Jacqueline Kennedy and the reconstruction of the White House

Jacqueline Kennedy and the reconstruction of the White House

Original taken from in Jacqueline Kennedy and the reconstruction of the White House
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You cannot even imagine how much taxpayer money was spent on the arrangement of the White House. And I’ll even tell you more - a part of this money wasn’t even provided for the arrangement of the residence of the President of the USA. But first things first.
You need to understand that everything that Jacqueline Kennedy did along with her husband she did exclusively for him, her family and herself. It was in that order. She instilled a sense of style in Jack Kennedy and taught him how to dress, she set up their house in Georgetown and, despite the fact that the house and its decoration cost a fortune, the absolute ascetic Jack always liked the house and he recognized Jackie

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But the future president was to live not in Georgetown, but in the White House. According to Jackie herself, after the first visit to the White House, where Mamie Eisenhower gave her a tour, she had a “two-hour fit of tears”. She understood that the budget is tiny, but a lot needs to be done.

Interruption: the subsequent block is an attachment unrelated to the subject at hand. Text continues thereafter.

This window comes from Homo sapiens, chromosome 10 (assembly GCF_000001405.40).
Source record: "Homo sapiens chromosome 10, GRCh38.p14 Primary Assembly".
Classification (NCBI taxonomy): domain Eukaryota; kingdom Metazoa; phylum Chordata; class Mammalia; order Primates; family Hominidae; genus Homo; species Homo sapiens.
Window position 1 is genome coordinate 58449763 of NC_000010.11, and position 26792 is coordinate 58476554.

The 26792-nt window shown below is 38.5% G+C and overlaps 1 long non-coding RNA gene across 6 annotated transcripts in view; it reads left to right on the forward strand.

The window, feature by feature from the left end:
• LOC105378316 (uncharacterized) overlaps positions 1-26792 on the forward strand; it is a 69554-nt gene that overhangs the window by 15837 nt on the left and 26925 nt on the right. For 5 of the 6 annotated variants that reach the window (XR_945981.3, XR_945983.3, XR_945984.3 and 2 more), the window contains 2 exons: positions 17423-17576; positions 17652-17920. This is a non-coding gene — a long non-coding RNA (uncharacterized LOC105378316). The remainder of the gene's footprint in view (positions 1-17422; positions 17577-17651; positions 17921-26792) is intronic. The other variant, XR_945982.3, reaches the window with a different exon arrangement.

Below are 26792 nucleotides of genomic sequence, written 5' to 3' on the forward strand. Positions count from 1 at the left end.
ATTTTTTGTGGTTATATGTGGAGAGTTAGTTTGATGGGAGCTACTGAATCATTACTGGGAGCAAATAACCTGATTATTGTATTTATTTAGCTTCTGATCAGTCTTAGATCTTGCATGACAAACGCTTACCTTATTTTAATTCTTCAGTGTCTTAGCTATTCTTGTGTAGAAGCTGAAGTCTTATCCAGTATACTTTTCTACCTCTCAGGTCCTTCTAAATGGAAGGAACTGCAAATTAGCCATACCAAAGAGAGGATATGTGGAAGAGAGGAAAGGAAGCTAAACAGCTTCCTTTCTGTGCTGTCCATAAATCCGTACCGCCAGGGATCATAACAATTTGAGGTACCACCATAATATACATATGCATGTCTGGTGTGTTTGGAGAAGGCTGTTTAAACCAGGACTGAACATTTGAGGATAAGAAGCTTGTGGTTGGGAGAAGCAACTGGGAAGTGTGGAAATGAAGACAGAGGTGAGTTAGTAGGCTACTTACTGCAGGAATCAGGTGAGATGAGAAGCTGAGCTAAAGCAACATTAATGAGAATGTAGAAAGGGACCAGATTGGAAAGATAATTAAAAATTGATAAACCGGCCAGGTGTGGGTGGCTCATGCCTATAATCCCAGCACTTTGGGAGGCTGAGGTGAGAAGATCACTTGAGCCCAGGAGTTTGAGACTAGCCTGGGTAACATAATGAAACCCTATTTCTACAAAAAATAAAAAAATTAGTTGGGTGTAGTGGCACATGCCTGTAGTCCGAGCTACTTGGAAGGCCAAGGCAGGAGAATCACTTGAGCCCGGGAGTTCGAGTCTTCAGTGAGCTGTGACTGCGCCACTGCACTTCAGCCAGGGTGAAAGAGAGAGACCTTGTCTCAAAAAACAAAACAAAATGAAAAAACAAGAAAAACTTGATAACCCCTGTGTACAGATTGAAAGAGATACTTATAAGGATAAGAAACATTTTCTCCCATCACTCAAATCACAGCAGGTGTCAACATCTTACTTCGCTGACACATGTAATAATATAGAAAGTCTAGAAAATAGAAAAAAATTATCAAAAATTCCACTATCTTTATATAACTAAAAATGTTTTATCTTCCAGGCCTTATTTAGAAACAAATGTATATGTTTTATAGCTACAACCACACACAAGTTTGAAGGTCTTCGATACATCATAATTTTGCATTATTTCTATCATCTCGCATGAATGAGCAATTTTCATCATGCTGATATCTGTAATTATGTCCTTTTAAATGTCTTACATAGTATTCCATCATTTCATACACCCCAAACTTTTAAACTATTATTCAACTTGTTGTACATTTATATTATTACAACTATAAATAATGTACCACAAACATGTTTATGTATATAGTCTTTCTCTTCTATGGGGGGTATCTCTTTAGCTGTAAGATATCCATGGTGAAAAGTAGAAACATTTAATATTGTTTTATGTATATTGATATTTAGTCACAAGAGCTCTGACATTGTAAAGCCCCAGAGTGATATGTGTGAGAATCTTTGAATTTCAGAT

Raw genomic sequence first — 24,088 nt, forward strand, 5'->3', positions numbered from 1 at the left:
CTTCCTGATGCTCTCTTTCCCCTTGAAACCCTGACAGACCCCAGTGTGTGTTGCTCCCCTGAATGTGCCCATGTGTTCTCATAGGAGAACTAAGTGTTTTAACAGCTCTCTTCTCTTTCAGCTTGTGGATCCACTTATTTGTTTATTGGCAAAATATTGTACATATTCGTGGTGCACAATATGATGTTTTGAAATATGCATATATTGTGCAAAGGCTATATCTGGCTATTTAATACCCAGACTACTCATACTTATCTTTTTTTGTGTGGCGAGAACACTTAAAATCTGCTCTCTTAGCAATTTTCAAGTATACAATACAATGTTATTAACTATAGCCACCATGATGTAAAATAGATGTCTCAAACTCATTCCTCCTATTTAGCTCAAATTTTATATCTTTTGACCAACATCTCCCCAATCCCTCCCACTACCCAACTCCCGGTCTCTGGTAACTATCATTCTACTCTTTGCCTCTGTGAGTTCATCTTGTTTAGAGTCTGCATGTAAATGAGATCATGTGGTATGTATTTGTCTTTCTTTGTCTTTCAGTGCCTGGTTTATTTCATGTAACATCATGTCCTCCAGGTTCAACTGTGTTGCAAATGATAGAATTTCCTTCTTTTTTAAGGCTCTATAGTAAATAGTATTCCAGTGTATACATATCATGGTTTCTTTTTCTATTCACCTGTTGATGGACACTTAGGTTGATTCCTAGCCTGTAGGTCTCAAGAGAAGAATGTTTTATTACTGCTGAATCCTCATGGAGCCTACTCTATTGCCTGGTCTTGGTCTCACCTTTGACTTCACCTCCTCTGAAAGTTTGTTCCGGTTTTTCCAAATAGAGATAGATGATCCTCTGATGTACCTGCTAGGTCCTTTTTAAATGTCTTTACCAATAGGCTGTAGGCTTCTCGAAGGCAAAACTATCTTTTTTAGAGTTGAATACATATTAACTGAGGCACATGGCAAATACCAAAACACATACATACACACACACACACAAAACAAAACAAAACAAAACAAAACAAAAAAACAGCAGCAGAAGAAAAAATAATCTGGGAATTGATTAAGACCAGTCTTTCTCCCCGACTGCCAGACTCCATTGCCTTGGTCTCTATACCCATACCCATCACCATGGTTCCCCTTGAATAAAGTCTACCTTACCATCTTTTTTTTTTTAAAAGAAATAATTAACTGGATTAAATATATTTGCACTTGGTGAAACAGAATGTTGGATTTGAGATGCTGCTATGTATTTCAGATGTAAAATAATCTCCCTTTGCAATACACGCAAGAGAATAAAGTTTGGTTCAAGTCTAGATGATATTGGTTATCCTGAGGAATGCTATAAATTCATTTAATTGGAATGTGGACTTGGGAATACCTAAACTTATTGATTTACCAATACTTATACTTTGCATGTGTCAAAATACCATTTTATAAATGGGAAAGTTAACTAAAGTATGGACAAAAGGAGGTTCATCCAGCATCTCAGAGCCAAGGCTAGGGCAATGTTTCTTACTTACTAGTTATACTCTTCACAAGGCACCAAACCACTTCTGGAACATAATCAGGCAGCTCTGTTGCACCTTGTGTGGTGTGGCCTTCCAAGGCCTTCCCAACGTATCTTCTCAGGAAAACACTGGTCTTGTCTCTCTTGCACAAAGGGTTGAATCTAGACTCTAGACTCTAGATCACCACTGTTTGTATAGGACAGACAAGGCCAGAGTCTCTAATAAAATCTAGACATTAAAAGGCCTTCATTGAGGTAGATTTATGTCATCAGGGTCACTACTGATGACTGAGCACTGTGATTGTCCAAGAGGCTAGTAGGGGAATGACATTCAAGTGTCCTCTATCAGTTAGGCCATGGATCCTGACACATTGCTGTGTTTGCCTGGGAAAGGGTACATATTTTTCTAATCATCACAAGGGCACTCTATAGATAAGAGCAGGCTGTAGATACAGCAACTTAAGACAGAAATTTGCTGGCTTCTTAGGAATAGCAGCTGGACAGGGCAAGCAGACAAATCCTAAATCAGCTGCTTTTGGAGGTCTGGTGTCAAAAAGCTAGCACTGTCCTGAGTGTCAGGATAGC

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At that time, the White House was a pitiful sight — the Eisenhowers were ascetics, rather elderly people, and they were not particularly interested in life. Kennedy was young, rich and had children, respectively, the house needed comfort. In the meantime, in the reception halls there were brass spittoon bowls, in the guest rooms there were drinking fountains fitted into the walls, as in state institutions (by the way, in America and now they are everywhere in old buildings, in hospitals). In general, for Mamie Eisenhower, the wife of a soldier who was accustomed to travel and Spartan conditions, was ok, but for Kennedy, who were used to a different level of life, it was not at all that.